Jan. 7, 2009 – Nobel Peace Prize winner and activist, Rigoberta Menchú Tum, will present the keynote address for the 25th Annual University of Utah Martin Luther King, Jr. Celebration week, January 12 – 19, 2009.
Menchú Tum was awarded the Nobel Peace Prize in 1992 for her work as an advocate for Indian rights and ethno-cultural reconciliation in her native Guatemala and throughout the western hemisphere. Born into a poor family in the Mayan culture, she became active in the resistance to oppression in Guatemala after her family was murdered during the struggle for Indian peasants’ rights. Her life story was recounted in the book I Rigoberta Menchú, and she narrated the powerful documentary film “When the Mountains Tremble” about the struggles and suffering of the Mayan people. Menchú Tum will speak at noon MST on Jan. 15, 2009 at Kingsbury Hall, on the University of Utah campus. The presentation is free and open to the public.
This year’s festivities mark the 25th year the university has celebrated the birthday of the Reverend Martin Luther King, Jr. with special events, speakers and performances. The university invited Menchú Tum to speak in recognition of the struggles of indigenous peoples throughout the world as they face the challenge of working for civil and human rights, an extension of Dr. King’s work. “The MLK Committee and staff worked tirelessly over the last year to ensure that Menchú Tum could join us for this very special 25th year anniversary of MLK celebrations, notes Octavio Villalpando, associate vice president, Office for Equity and Diversity at the University of Utah. “We believe that if Dr. King were alive today, he would be a strong partner and supporter of her advocacy for Indian rights throughout the western hemisphere. We are very fortunate to have her visit our university community.” Over the years many prominent scholars and speakers have shared their wisdom and insights during the annual MLK Celebration including: Cornel West, Angela Davis, Michael Eric Dyson, Carlos Muñoz, Jr., Evelyn Hu-DeHart, and Morris Dees.
“Dr. King was one of the most important voices for social justice and equal rights for all people,” says William Smith, associate dean for diversity, access & equity, College of Education and co-chair of the MLK planning committee. “It is our goal to fulfill Dr. King’s vision as we commit ourselves to leadership in diversity, access, and equity, not out of a reluctant sense of obligation, but because only by enriching ourselves and embracing diversity can we become the leading College of Education, and the leading university, as we aspire to be. Please join with us as we work toward a goal of affirmative change.”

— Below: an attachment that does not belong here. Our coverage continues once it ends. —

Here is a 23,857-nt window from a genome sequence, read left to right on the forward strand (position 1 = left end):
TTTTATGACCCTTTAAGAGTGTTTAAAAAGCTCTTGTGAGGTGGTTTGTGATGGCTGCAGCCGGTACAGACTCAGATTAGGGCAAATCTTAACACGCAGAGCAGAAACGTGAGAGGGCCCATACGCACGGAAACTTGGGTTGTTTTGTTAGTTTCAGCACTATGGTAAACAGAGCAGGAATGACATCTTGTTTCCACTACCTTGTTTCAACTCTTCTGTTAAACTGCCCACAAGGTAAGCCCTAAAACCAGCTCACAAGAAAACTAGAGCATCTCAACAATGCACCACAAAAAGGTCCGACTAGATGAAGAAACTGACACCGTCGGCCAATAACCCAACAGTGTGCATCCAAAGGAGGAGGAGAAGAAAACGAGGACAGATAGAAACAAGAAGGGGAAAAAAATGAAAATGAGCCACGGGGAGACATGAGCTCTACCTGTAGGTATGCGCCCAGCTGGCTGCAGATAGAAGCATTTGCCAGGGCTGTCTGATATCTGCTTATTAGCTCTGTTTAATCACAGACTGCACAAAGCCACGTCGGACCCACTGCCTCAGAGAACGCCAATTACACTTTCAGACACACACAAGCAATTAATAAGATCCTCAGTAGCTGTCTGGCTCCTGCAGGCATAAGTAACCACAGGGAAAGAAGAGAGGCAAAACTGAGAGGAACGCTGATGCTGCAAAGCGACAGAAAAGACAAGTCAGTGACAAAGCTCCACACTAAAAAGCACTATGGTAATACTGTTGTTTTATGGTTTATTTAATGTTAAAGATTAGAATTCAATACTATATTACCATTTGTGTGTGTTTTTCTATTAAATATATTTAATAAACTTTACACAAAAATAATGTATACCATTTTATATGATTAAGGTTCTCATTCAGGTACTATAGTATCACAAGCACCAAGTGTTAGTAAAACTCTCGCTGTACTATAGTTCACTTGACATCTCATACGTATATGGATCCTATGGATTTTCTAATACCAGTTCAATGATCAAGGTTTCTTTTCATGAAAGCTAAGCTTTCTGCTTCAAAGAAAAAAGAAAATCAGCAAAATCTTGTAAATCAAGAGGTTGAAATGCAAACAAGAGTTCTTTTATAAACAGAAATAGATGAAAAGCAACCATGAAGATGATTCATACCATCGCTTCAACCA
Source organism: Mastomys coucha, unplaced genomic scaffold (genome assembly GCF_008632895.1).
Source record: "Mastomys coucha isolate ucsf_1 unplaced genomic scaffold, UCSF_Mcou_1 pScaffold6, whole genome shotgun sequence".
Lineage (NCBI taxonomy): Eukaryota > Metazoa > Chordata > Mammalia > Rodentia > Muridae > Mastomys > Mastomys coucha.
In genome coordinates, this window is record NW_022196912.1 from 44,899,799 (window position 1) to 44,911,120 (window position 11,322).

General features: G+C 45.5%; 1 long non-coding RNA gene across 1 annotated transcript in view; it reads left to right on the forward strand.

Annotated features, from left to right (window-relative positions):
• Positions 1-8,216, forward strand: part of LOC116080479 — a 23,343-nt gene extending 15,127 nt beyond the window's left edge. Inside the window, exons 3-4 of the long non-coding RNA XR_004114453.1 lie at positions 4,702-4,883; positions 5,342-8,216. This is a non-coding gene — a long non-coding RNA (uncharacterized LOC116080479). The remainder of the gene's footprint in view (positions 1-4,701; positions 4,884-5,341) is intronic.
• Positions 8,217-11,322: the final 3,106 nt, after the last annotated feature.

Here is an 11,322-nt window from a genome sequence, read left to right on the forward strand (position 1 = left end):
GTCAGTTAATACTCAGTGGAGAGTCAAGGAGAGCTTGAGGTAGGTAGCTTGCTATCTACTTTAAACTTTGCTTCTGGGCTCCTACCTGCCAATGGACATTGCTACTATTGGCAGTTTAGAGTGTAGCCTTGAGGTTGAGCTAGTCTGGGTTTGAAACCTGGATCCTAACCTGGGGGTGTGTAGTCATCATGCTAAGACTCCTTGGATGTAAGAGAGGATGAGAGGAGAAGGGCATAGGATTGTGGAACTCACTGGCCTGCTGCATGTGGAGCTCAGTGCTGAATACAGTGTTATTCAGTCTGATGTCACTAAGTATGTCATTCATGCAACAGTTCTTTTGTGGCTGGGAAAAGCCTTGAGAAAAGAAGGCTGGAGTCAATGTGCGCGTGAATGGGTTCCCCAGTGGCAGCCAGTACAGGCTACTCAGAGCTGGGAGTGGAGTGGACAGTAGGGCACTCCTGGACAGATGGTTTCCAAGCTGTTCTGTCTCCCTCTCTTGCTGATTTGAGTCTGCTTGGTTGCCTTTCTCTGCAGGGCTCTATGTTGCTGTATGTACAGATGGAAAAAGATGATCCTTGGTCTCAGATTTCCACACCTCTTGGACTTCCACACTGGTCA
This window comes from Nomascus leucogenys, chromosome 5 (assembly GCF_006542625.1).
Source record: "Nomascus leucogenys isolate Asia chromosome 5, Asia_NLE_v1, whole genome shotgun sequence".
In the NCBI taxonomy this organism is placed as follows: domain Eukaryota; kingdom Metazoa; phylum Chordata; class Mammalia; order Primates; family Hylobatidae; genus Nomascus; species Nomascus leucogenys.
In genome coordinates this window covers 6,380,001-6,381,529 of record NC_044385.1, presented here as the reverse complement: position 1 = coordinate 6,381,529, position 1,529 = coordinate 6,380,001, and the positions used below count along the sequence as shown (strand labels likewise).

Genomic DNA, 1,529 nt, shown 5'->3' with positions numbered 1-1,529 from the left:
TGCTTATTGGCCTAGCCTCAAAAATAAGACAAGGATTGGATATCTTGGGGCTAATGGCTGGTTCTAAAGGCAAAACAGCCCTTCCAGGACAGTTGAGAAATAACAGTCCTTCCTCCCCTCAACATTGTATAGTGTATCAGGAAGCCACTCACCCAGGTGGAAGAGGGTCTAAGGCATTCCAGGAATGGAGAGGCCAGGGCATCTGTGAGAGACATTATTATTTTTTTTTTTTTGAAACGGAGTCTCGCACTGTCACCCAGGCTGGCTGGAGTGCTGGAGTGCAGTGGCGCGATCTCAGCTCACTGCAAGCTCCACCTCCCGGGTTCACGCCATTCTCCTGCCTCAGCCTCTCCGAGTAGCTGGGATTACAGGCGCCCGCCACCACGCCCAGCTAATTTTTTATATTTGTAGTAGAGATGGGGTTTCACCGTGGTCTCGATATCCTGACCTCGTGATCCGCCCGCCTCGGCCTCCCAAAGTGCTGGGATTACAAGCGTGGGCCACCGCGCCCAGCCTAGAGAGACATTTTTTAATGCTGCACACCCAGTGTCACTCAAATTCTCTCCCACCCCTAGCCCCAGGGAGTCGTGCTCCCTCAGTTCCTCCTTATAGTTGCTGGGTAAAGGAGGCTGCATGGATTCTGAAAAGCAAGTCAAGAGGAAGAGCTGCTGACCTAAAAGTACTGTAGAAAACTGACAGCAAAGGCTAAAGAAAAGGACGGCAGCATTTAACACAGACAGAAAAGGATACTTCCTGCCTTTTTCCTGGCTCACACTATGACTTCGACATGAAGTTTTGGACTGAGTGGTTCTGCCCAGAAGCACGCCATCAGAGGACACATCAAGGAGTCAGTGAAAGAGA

“This year’s Martin Luther King, Jr. celebration provides an opportunity for students in particular to be involved in a number of programs,” says Jennifer Molock, assistant vice president for student equity and diversity, Office for Equity and Diversity at the university and co-chair of the MLK planning committee. On Monday, January 12, students will engage in a forum entitled “Voice, Conversation, Action.” Wednesday serves as the student day beginning with exhibits reflecting social justice initiatives created by U of U students. The day ends with the film “When the Mountains Tremble” and a student panel discussion about the works of Rigoberta Menchú Tum. These events are all developed by and for students.
To commemorate the longevity of the annual celebration, for the first time a rally and candlelight march will be held on the Martin Luther King, Jr. holiday January 19, 2009. “In collaboration with Westminster College, religious and community leaders from throughout the Salt Lake valley will meet to reflect on the sacrifices Dr. King and others made on our behalf,” says Molock. “Snow or shine we will be marching in celebration and in honor of the fight for civil rights!” The rally will commence at 4:30 p.m. at the College of Social Work auditorium at the University of Utah, followed by a march to Kingsbury Hall for the presentation of the 2009 Youth Leadership Awards and a performance by the contemporary music group Concepto Tambor.
For the second consecutive year the College of Education is the co-sponsor of the University of Utah MLK celebration. Other sponsors include the Office for Equity and Diversity, the ASUU Presenter’s Office, University Marketing and Communications, MediaOne, the Graduate School, College of Social Work, Alumni Association and Ethnic Studies.
The University of Utah Martin Luther King, Jr. 25th Anniversary Celebration begins on Jan. 12 and runs through Jan. 19, 2009. All events are free and open to the public. For a full list of MLK 2009 events please visit http://www.diversity.utah.edu/, or contact communication and community outreach in the Office for Equity and Diversity at the University of Utah at (801) 581-4250.